Labor & Money Clash in 15 Cities
By Carl Finamore
Submitted to Portside by the author
July 23, 2010
Contracts expire in 2010 for 45,000 hotel workers in ten
cities and, on July 22, several thousand supporters
demonstrated across the U.S. and Canada. This time Hyatt
Hotels were targeted because "Hyatt wants to take more
away and lock workers into recession contracts even as
the economy rebounds," according to the union, UNITE-
Simultaneous protests occurred in Chicago, Honolulu, San
Francisco, Long Beach, Los Angeles, Boston, Vancouver,
Toronto, Miami, Pittsburgh, Indianapolis, Rosemont, San
Antonio, Santa Clara and San Diego with nearly 1000
activists arrested after engaging in peaceful civil
disobedience blocking hotel entrances.
Apparently, there will be more to come of these
coordinated national actions involving thousands of
members and community allies. They are designed to keep
pace with the expiration of contracts in a growing
number of cities as it becomes clear hotel owners are
stalling negotiations everywhere.
This will allow more hotel union locals to link up with
close to 23,000 workers in San Francisco, Chicago and
Los Angeles whose contracts lapsed almost one year ago.
The union gave a full explanation for this important
escalation of tactics and strategy: "Nationwide, the
hotel industry is rebounding faster and stronger than
expected, with a hearty rebound projected in 2011 and
2012. [Yet], hotels are still squeezing workers and
cutting staff. More than 115,000 jobs in the hotel
industry have been cut since the recession began in
2008-46,000 of which have come just in the first quarter
of 2010 as the industry has projected recovery. While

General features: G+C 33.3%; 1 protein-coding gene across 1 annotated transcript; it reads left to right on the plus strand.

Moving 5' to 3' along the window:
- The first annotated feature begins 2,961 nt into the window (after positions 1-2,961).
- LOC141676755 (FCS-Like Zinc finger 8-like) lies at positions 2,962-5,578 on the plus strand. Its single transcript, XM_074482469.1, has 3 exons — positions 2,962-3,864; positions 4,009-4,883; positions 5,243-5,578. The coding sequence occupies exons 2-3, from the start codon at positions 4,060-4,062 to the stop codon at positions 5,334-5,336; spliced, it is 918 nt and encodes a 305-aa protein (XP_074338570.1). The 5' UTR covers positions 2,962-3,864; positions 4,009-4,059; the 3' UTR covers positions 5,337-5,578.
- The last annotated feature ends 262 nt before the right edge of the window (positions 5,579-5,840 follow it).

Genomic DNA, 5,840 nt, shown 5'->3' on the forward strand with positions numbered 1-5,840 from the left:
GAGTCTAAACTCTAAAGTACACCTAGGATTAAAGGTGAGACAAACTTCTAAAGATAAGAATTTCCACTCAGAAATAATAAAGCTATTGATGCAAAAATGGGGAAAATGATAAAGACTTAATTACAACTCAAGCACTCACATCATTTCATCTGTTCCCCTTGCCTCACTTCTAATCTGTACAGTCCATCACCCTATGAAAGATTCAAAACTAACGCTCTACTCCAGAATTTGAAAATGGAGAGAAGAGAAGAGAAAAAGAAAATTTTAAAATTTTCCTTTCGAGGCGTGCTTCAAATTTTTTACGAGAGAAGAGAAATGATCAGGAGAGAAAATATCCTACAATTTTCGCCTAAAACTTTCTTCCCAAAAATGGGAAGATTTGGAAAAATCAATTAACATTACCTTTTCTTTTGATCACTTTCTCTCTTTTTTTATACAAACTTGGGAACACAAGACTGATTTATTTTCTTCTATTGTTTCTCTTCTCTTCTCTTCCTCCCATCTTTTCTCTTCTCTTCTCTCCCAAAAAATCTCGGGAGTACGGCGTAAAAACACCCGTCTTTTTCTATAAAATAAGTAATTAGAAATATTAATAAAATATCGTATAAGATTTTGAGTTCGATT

this marks a trend involving several major hotel
companies, Hyatt is the starkest example."
How to Make Money
"I made my money the old fashioned way. I was very nice
to a wealthy relative right before he died," was
famously said by the colorful Malcolm Forbes after he
inherited from his father the equally famous magazine
carrying the family name.
But don't expect owners of the Hyatt Hotels, the
Chicago-based Pritzker family, where inherited wealth
has been passed along over four generations, to be as
brutally honest as the late Mr. Forbes. They
consistently rank among the top ten richest American
families but they may very well be justified claiming
their money was made in another equally reliable old-
fashioned way - by selling high and paying low.
This is certainly the mantra of one of their largest
family assets, the Hyatt Hotels Corporation. It boasts a
portfolio of 434 properties in 45 countries and, with
$1.3 billion, had the most cash on hand of all it
competitors at the end of 2009. The Pritzkers have
always been good, very good, at making money.
They are definitely practiced at selling high. A
minority stake in the Hyatt sold in November 2009 and
earned the family just under one billion dollars. And,
they indeed know how to pay low. Only several months
earlier, minimum-wage replacements were hired to replace